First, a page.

Single Parent, One Child

12,277

11,886

11,974

11,882

12,067

11,991

11,761

11,198

10,682

10,241

9,834

9,277

-24.4%

-22.0%

-5.7%

Couple, Two Children

17,990

17,703

17,694

17,801

18,015

17,871

17,526

16,815

15,513

15,560

14,895

13,961

-22.4%

-21.1%

-6.3%

NOVA SCOTIA

Single Employable

6,546

7,303

6,964

6,624

6,524

6,406

6,394

6,258

6,177

4,548

4,503

4,374

-33.2%

-40.1%

-2.9%

Disabled Person

 

9,613

9,548

9,411

9,282

9,114

9,253

9,082

8,936

8,799

8,714

8,568

 

-10.9%

-1.7%

Single Parent, One Child

11,336

11,685

11,594

11,458

11,457

11,249

11,407

11,194

11,014

10,845

10,559

10,152

-10.4%

-13.1%

-3.9%

Couple, Two Children

13,645

14,864

14,196

13,724

13,737

13,532

13,507

13,220

14,187

14,370

13,929

12,795

-6.2%

-13.9%

-8.1%

33

 

TABLE 5, 1999 PROVINCIAL AND TERRITORIAL WELFARE BENEFITS IN CONSTANT DOLLARS

 

1986

1989

1990

1991

1992

1993

1994

1995

1996

1997

1998

1999

%
CHANGE
1986-1999

%
CHANGE
1989-1999

%
CHANGE
1998-1999

NEW BRUNSWICK

Single Employable

3,226

3,493

3,438

3,366

3,368

3,320

3,340

3,282

3,267

3,254

3,222

3,168

-1.8%

-9.3%

-1.7%

Disabled Person

 

9,151

9,003

8,743

8,752

8,693

6,819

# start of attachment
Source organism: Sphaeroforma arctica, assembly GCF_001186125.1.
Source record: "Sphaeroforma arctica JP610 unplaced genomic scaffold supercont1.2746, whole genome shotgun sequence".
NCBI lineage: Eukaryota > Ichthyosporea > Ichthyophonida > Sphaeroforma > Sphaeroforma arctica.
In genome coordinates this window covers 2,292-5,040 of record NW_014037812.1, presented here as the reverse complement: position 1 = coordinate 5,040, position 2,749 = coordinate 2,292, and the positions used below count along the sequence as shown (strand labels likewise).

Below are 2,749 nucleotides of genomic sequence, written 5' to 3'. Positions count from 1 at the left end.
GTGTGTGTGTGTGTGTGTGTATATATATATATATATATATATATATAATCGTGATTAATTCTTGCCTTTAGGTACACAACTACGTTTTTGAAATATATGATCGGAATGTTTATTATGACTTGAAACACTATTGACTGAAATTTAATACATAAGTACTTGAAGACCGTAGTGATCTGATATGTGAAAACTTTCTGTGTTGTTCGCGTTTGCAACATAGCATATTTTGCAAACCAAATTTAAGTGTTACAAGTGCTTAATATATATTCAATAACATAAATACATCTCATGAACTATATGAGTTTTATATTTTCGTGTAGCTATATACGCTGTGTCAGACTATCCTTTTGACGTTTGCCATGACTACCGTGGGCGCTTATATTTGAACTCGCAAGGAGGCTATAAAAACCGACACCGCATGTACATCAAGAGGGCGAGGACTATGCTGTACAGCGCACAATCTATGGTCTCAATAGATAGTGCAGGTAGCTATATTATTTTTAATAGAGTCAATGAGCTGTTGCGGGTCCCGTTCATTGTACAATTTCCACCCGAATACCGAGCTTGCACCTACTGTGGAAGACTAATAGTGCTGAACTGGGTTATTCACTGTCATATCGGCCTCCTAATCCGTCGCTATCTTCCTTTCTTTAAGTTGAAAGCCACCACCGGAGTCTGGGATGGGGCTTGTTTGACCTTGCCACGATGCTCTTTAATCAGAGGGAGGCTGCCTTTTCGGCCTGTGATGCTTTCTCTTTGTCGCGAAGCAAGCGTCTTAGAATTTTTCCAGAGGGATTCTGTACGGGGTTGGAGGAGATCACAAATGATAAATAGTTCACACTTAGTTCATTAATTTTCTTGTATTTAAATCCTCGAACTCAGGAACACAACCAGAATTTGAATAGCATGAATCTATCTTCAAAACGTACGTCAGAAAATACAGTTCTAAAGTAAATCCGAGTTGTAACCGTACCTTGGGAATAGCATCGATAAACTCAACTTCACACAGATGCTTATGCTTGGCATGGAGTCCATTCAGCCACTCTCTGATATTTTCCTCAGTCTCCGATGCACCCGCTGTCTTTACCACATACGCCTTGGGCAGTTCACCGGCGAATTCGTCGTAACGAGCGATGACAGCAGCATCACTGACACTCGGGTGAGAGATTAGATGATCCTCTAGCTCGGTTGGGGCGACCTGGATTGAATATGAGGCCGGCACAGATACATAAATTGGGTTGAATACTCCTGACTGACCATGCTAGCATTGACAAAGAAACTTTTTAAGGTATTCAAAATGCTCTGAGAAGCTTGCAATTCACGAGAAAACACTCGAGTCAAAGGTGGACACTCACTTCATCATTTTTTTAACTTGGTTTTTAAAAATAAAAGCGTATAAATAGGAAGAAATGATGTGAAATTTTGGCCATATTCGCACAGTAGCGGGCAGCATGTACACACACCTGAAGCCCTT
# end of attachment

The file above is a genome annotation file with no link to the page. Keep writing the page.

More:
6,792

6,762

6,843

6,810

6,696

 

-26.8%

-1.7%

Single Parent, One Child

9,690

9,469

9,316

9,111

9,176

9,201

9,578

10,045

9,985

10,106

10,093

9,924

2.4%

4.8%

-1.7%

Couple, Two Children

10,482

10,244

10,064

9,972

10,296

10,321

10,696

11,244

11,172

11,465

11,525

11,332

8.1%

10.6%

-1.7%

QUEBEC

Single Employable

3,396

4,366

6,191

6,431

6,623

6,640

6,498

6,360

6,258

6,070

5,980

6,024

77.4%

38.0%

0.7%

Disabled Person

 

7,848

8,136

8,370

8,626

8,619

8,759

8,573

8,624

8,614

8,689

8,712

 

11.0%

0.3%

Single Parent, One Child

11,428

10,607

11,295

10,339

11,738

12,221

12,485

12,220

12,024

11,391

11,007

10,541

-7.8%

-0.6%

-4.2%

Couple, Two Children

14,770

13,852

13,546

13,948

14,420

14,843

14,646

14,336

14,106

13,386

12,907

12,182

-17.5%

-12.1%

-5.6%

ONTARIO

Single Employable

7,258

7,807

8,519

8,745

9,046

9,012

9,017

8,371

6,867

6,802

6,736

6,623

-8.7%

-15.2%

-1.7%

Disabled Person

 

11,272

12,018